Besides basing the script on Choi’s novel, Chellas didn’t do much further research into Hearst’s story. “I didn’t set out to make a biopic; I wanted to make more of an outlaw story that was inspired by true events. But I did do some other reading, including ‘Anyone’s Daughter,’ which was written by a journalist (Shana Alexander) who was covering the trial of Patricia Hearst, after she was recaptured,” the scribe shared.
“This journalist was a young woman living in Los Angeles. During the trial, her own daughter ran away from boarding school, and was hitchhiking and doing drugs, so she couldn’t keep track of her,” Chellas explained. “The journalist then had an epiphany that this is what Patricia Hearst was on trial for; parents were getting mad at their kids for rebelling…and overthrowing the way that things had always been. So the journalist felt like Patricia Hearst was mirroring what going on in America.
“So I wanted to put that feeling into my movie. The FBI agent visits one of the characters after they’re put in prison. He was trying to figure out what was going on, and he said, ‘I need to know why these girls are so mad.’ That’s the question that frames the whole story,” the filmmaker further revealed.
The process of making her feature film directorial debut was also an experience that Chellas cherished while shooting ‘American Woman.’ She noted that she’s been a writer for 25 years, which taught her many lessons about filmmaking. “I had worked on this script for years, but when I then started to get the cast, as well as the cinematographer and production designer, they all saw things in the script that I didn’t even realize I put in there,” she admitted.
“I wrote this script the same way I always write, but as more people came on board, they brought their own visions. Once we got to the set, we stayed true to the script, but we also made changes, based on other people’s insights. The exciting part about directing is that the projects gets bigger and better than you,” the first-time helmer noted.
The experience of shooting ‘American Woman’ on location in Southern Ontario was one that Chellas also appreciated. “I really wanted to film on location as much as possible, but we didn’t have a giant budget. Since the story’s set in 1975, we had to find places that fit into that time period,” the Canadian filmmaker explained. “Surprisingly, we were able to find motels from that era, as well as the farmhouse where the characters were hiding out.”
In terms of the production design, the director pointed out that people in the ’70s weren’t rushing out to buy new furniture; they were living with the pieces they had since the ’50s and ’60s. For example, “the character who’s played by Ellen Burstyn has been living in the same house that her parents lived in since the early 1900s, so not much has changed. So we wanted to show that in the set dressing.”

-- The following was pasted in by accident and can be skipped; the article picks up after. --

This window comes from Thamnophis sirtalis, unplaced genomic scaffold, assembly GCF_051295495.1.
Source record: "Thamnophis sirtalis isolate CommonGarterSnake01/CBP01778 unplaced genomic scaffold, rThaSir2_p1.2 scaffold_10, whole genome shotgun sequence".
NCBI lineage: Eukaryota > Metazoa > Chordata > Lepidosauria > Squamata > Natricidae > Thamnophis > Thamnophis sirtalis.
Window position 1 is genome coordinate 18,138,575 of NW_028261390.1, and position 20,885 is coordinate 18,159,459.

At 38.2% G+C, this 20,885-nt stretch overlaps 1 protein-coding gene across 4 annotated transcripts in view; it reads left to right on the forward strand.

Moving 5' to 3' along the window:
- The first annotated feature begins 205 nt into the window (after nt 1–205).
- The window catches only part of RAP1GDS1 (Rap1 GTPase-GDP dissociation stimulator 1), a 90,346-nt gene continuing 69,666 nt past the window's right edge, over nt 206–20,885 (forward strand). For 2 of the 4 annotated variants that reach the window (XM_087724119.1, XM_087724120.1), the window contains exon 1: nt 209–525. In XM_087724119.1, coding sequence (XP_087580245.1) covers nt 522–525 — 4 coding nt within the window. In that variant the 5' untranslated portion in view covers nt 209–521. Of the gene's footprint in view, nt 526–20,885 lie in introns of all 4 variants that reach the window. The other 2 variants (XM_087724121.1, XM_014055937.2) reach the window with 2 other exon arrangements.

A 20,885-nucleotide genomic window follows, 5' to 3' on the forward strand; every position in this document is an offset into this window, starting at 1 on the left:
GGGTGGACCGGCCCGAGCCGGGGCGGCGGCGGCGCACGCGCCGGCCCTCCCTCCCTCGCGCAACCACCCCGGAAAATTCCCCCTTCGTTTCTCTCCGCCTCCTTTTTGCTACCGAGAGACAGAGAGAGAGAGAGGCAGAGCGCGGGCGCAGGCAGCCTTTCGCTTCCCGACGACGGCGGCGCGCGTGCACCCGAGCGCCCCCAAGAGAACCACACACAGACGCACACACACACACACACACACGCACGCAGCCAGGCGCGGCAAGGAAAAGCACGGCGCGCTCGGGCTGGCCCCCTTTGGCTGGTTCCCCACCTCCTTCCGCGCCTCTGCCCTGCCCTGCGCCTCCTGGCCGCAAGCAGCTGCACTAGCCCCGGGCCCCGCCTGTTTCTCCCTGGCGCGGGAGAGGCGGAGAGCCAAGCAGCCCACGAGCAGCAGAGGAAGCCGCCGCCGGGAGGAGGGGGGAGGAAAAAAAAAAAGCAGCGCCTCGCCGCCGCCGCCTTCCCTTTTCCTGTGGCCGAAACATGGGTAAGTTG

Chellas also reiterated that the characters are fugitives, “so their wardrobes are very simple. So we had great costume designers who pulled clothing that were manufactured in the 1970s…which helped make the movie feel authentic and true to the time period.”
The casting process was also a vital one for the making ‘American Woman.’ The director especially cherished the experience of bringing Chau on board to play Jenny. “We met for coffee, and she started talking to me about the script, and how she also read the novel. She enjoyed the novel and story so much that she felt like she had to be a part of the film. By the end of our first conversation, she really understood the character of Jenny, maybe even more so than I did! She was telling me things that I never quite realized. So I left that first meeting knowing that she was right for the role, and we had an instant connection,” she shared.
Once Chau and the rest of the actors were cast in the drama, they spent some time rehearsing together. “For about two weeks, we were in this farmhouse, where a lot of the action takes place. We sat together and really talked about the story and the questions it raises. We also talked about the characters and who they were, and the world they were living in during the mid-’70s,” Chellas disclosed.
“There were also a lot of discussions about the geography of the story, because there are a lot of moments where the characters are watching. Someone could be watching someone else without them knowing they’re being watch, or someone could be watching someone who’s watching someone else. I was really lucky to have that time,” the filmmaker shared.
The experience of having ‘American Woman’ World Premiere in the Spotlight Narrative section at the Tribeca Film Festival was one that Chellas called “thrilling, but not what I was expecting. I was hit by a car” two days before the drama’s premiere screening, “and was ICU. I was very lucky that my injuries were minor, and was able to be released in time to go the premiere,” the filmmaker emotionally shared. “I feel very lucky. I’m thrilled to be premiering here at Tribeca, and am very grateful for the experience.”